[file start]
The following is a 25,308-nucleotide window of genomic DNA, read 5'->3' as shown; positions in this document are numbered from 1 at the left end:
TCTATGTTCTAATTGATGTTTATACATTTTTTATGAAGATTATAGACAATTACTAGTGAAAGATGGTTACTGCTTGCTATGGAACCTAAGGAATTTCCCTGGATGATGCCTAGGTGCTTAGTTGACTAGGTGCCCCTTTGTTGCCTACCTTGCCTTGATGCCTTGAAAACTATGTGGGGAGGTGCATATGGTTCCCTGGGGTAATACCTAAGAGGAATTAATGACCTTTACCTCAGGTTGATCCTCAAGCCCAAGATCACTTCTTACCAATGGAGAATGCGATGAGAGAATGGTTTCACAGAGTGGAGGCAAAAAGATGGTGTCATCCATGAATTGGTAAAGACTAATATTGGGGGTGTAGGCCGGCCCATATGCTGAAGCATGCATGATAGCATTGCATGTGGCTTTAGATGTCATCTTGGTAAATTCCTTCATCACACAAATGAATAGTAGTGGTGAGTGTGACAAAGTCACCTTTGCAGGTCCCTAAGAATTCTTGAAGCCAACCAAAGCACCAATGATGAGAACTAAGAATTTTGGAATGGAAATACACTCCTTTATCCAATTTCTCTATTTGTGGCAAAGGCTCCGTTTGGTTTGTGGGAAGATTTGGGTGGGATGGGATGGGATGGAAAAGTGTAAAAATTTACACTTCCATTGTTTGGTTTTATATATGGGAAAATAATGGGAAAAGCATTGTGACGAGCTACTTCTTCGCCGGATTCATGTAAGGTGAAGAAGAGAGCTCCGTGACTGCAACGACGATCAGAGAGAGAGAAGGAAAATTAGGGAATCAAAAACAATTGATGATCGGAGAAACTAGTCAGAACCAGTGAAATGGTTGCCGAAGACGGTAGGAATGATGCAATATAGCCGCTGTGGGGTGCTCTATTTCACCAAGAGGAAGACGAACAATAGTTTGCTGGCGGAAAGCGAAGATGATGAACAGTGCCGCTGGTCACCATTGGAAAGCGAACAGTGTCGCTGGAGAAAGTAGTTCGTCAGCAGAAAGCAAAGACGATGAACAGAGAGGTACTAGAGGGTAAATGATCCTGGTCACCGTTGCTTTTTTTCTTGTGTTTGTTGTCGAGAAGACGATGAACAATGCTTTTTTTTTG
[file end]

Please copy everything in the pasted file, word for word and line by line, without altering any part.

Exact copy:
The following is a 25,308-nucleotide window of genomic DNA, read 5'->3' as shown; positions in this document are numbered from 1 at the left end:
TCTATGTTCTAATTGATGTTTATACATTTTTTATGAAGATTATAGACAATTACTAGTGAAAGATGGTTACTGCTTGCTATGGAACCTAAGGAATTTCCCTGGATGATGCCTAGGTGCTTAGTTGACTAGGTGCCCCTTTGTTGCCTACCTTGCCTTGATGCCTTGAAAACTATGTGGGGAGGTGCATATGGTTCCCTGGGGTAATACCTAAGAGGAATTAATGACCTTTACCTCAGGTTGATCCTCAAGCCCAAGATCACTTCTTACCAATGGAGAATGCGATGAGAGAATGGTTTCACAGAGTGGAGGCAAAAAGATGGTGTCATCCATGAATTGGTAAAGACTAATATTGGGGGTGTAGGCCGGCCCATATGCTGAAGCATGCATGATAGCATTGCATGTGGCTTTAGATGTCATCTTGGTAAATTCCTTCATCACACAAATGAATAGTAGTGGTGAGTGTGACAAAGTCACCTTTGCAGGTCCCTAAGAATTCTTGAAGCCAACCAAAGCACCAATGATGAGAACTAAGAATTTTGGAATGGAAATACACTCCTTTATCCAATTTCTCTATTTGTGGCAAAGGCTCCGTTTGGTTTGTGGGAAGATTTGGGTGGGATGGGATGGGATGGAAAAGTGTAAAAATTTACACTTCCATTGTTTGGTTTTATATATGGGAAAATAATGGGAAAAGCATTGTGACGAGCTACTTCTTCGCCGGATTCATGTAAGGTGAAGAAGAGAGCTCCGTGACTGCAACGACGATCAGAGAGAGAGAAGGAAAATTAGGGAATCAAAAACAATTGATGATCGGAGAAACTAGTCAGAACCAGTGAAATGGTTGCCGAAGACGGTAGGAATGATGCAATATAGCCGCTGTGGGGTGCTCTATTTCACCAAGAGGAAGACGAACAATAGTTTGCTGGCGGAAAGCGAAGATGATGAACAGTGCCGCTGGTCACCATTGGAAAGCGAACAGTGTCGCTGGAGAAAGTAGTTCGTCAGCAGAAAGCAAAGACGATGAACAGAGAGGTACTAGAGGGTAAATGATCCTGGTCACCGTTGCTTTTTTTCTTGTGTTTGTTGTCGAGAAGACGATGAACAATGCTTTTTTTTTG